Propecia Linked With Lasting Symptoms Of Depression: Study

Users of Propecia, the drug for male-pattern baldness also known as finasteride, may experience symptoms of depression even after they've stopped taking the drug, according to a small new study.

The findings come on the heels of another study, published earlier this year, showing that the drug may also have lasting effects on sexual function in former Propecia users.

"Although the effects of [Propecia] in the human brain are poorly understood, clinicians, as well as potential [Propecia] users, should be aware of the serious potential risks of this medication, especially as it is being used cosmetically to alter a normal age-related process," study researcher Dr. Michael Irwig, of George Washington University, told MedPage Today.

The Journal of Clinical Psychiatry study included 61 men who formerly used Propecia who experienced more than three months of sexual side effects, and had no history of depression, sexual problems or any sort of psychiatric disorders. There were also 29 men who were used as the "controls," who had never used Propecia before but also experienced hair loss.

The researchers found that 11 percent of the people who took Propecia had mild symptoms of depression, while 28 percent had moderate symptoms and 36 percent had severe symptoms.

They also found that 44 percent of the men who took Propecia had experienced thoughts of suicide.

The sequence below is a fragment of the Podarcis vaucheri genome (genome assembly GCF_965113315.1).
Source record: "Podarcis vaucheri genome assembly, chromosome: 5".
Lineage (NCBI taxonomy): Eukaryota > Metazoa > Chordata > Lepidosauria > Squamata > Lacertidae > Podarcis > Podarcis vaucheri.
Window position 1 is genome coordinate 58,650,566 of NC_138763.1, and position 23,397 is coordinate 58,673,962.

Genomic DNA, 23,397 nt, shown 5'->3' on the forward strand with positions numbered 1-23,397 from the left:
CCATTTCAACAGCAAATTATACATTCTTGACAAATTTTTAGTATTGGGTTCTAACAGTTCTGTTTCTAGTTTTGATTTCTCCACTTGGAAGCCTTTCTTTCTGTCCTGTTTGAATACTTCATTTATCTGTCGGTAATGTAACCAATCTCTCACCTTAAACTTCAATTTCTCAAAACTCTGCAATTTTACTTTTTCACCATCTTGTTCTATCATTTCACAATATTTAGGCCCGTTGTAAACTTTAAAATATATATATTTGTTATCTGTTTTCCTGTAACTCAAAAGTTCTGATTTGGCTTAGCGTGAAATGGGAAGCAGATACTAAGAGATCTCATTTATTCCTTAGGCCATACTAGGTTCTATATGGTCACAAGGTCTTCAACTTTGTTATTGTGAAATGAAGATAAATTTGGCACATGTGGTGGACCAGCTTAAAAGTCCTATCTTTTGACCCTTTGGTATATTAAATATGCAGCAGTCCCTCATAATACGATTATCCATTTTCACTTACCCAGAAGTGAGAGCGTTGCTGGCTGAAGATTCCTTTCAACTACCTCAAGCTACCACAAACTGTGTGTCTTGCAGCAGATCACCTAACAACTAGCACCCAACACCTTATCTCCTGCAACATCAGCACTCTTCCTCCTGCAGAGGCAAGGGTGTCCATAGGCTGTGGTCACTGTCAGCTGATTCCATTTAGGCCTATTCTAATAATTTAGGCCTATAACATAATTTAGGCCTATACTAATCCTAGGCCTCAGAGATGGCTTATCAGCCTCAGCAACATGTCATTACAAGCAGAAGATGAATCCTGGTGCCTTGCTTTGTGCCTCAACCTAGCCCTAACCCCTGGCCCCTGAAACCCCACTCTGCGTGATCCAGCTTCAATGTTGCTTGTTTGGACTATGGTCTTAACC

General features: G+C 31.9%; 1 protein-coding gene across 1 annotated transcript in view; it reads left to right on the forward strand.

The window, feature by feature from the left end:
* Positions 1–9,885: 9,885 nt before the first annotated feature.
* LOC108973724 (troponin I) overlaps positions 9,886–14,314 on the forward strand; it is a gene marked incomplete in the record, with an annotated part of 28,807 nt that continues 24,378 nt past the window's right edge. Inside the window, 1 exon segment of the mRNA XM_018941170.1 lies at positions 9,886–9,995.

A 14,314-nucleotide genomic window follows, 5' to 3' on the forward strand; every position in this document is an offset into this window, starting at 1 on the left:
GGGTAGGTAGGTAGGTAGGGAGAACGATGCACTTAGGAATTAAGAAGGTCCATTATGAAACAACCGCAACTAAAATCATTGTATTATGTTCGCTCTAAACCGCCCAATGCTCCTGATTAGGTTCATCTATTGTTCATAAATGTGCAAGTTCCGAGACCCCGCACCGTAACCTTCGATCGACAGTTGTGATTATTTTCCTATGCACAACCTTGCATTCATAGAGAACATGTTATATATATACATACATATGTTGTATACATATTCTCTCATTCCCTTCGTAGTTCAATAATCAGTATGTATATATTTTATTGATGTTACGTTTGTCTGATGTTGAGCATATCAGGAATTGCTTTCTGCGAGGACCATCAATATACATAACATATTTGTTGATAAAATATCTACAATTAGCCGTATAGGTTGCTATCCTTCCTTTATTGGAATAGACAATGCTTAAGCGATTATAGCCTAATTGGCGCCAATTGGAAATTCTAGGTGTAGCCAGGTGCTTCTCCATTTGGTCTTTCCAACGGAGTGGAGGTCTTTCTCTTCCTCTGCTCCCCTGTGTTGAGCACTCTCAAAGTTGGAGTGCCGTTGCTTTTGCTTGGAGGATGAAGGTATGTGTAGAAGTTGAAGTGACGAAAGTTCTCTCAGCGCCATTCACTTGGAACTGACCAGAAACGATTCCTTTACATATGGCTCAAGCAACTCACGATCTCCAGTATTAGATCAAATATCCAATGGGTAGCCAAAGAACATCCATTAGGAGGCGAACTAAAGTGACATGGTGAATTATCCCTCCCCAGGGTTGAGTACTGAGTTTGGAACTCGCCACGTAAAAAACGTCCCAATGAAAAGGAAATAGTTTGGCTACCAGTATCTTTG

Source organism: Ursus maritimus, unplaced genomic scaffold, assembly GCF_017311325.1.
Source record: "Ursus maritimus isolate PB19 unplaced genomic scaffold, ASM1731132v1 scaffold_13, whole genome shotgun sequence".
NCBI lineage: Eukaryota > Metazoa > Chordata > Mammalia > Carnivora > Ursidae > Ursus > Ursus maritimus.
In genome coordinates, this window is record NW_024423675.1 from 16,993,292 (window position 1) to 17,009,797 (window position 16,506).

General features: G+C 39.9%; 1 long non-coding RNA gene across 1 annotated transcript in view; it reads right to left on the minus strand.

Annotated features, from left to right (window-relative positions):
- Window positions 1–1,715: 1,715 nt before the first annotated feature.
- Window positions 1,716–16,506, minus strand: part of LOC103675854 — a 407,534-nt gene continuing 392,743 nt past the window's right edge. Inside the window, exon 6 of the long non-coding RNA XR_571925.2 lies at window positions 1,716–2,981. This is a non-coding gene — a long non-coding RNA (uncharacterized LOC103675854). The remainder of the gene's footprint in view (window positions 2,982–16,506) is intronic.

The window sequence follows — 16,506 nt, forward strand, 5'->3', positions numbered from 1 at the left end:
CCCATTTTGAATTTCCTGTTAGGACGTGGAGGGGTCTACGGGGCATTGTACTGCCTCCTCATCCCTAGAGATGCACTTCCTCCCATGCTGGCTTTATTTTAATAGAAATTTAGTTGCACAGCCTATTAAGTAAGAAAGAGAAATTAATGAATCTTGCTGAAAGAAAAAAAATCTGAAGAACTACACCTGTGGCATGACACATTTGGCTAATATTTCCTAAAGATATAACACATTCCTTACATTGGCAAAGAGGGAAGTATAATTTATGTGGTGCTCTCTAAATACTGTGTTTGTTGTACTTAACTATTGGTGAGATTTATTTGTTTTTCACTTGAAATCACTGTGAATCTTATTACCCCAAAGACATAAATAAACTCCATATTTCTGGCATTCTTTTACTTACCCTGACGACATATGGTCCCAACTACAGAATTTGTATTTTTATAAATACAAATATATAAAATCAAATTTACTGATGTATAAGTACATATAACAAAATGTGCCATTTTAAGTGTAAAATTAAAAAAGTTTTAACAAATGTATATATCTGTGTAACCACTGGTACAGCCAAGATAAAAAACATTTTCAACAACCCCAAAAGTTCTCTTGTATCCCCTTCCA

Comparatively, among men who had never taken Propecia, the only depressive symptoms reported were mild, and just 11 percent of men reported them. Only 3 percent of the control group had experienced thoughts of suicide.

"Clinicians and potential users of finasteride should be aware of the potential risk of depressive symptoms and suicidal thoughts. The preliminary findings of this study warrant further research with controlled studies," the researchers wrote in the study.

However, it's important to note that this study only finds a link between the two. MedPage Today explains why:

The potential connection between depression and sexual dysfunction is complicated by the possibility that either can lead to the other.

Propecia is just one of several options for treating male pattern baldness, and one of two FDA-approved baldness medications. According to the National Institutes of Health, it works by stopping the body's production of the baldness-promoting hormone. However, baldness begins again when a person stops using the drug.

The other medicine for baldness is Rogaine, which is actually applied to the scalp to slow down baldness. But just like Propecia, the baldness returns when you stop using it, according to the NIH.

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